• Your articles are as fine as your tobaccos, Russ, and that is high praise indeed. I first started pipe smoking in 1969 and have never gotten more pleasure out of it than I have now. We are so fortunate to have the internet and all the fine merchandisers on it. I also think it’s a golden age for blenders; you, Greg Pease, Mike and Mary McNeil, John Patton, and the late Craig Tarler and Bob Runowski, R.I.P.
    It’s sad to see so many smoke shops fold up. I never had any close by as I lived in a small town in MO but I know a lot of other places have been hit hard. Right now to find one I have to go to Kansas City (100 miles), St. Louis (170 miles), or to my favorite, Just For Him in Springfield (160 miles). The internet has been a real blessing to me. Not just for products but for information. Thanks again for your wonderful article, Russ, and for your fantastic blends.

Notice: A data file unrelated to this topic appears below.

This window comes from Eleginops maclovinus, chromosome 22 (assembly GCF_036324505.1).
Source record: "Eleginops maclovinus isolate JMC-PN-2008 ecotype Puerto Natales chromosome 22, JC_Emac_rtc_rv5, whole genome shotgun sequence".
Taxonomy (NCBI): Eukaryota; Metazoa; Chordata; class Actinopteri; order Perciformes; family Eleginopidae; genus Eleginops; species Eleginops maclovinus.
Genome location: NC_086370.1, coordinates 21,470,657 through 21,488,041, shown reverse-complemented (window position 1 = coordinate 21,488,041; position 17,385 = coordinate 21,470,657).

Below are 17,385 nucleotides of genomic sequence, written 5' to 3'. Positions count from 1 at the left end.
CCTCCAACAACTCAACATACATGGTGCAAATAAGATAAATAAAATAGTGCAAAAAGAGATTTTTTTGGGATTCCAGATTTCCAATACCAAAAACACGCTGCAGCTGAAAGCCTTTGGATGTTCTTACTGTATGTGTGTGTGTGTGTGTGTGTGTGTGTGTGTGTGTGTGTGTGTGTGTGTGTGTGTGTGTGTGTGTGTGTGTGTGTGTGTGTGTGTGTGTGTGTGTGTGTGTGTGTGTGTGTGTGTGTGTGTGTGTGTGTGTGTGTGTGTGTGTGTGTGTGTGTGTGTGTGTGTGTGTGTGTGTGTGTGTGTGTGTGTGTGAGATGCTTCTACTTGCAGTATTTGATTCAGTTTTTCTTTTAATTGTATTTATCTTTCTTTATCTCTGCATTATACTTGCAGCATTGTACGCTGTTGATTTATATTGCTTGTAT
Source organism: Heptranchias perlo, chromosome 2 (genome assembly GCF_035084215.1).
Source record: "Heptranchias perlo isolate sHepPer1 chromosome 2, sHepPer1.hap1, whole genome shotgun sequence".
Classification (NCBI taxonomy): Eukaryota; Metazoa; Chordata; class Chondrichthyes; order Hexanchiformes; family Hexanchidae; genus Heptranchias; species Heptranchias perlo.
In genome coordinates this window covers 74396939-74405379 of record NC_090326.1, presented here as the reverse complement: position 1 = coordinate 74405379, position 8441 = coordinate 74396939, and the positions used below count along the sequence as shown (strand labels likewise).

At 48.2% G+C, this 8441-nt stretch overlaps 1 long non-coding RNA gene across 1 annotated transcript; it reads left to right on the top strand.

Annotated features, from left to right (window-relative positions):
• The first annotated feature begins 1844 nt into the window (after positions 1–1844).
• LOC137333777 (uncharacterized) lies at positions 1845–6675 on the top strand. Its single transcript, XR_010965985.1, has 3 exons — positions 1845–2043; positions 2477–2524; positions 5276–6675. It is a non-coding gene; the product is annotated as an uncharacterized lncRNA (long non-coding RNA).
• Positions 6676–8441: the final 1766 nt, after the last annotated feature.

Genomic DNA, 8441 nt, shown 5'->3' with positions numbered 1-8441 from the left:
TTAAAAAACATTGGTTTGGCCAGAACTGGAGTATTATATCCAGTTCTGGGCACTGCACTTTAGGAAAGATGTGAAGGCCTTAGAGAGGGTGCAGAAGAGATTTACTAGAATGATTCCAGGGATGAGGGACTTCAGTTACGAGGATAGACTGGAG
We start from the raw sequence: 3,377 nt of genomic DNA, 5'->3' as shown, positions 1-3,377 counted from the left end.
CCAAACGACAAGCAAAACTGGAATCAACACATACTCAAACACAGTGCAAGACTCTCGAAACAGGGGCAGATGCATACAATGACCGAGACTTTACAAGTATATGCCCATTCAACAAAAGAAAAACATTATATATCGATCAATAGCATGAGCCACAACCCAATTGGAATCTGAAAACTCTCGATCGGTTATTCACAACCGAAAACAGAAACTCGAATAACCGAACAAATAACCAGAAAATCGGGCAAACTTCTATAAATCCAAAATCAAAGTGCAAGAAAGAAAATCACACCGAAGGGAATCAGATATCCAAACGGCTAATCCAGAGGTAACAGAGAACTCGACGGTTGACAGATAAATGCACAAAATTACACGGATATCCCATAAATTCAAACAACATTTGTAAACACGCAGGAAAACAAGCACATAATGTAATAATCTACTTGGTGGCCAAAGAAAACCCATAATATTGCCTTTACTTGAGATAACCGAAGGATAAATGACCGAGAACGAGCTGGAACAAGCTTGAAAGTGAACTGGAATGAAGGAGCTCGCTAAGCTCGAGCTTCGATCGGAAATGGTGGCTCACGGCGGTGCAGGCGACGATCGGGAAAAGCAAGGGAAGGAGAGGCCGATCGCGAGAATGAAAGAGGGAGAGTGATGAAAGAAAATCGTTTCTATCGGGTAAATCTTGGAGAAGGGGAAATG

Smokey Strodtman

  • I also began pipe smoking in 1960’s. Largely because My Dad and my Uncle smoked, and I loved the aroma, and the great pleasure they derived from relaxing moments with a pipe. To this day, memories linger in the aromas. I guess for me, it’s a way to stay in touch with them. I quit cigarette smoking back in the 90’s, so along with that went the pipe. For a couple years I dabbled with cigars. And, although they are fine, like Russ mentioned in the article, I just came back to pipes – where I am truly at home. I love to relax at the lake, in the desert, by the campfire or on the patio, and savor the taste, blow some smoke rings, and enjoy the memories. Long may your pipe smoke.

  • Russ
    Nice article. As I travel I enjoy finding the pipe shop or shops in the towns I visit; like The Country Squire (Jackson , Ms), Tobacco Corner (Memphis) or Ye Olde Tobacco Shop (Savannah). I especially like to listen to the old guys (older than my 54 years) talk and reminisce.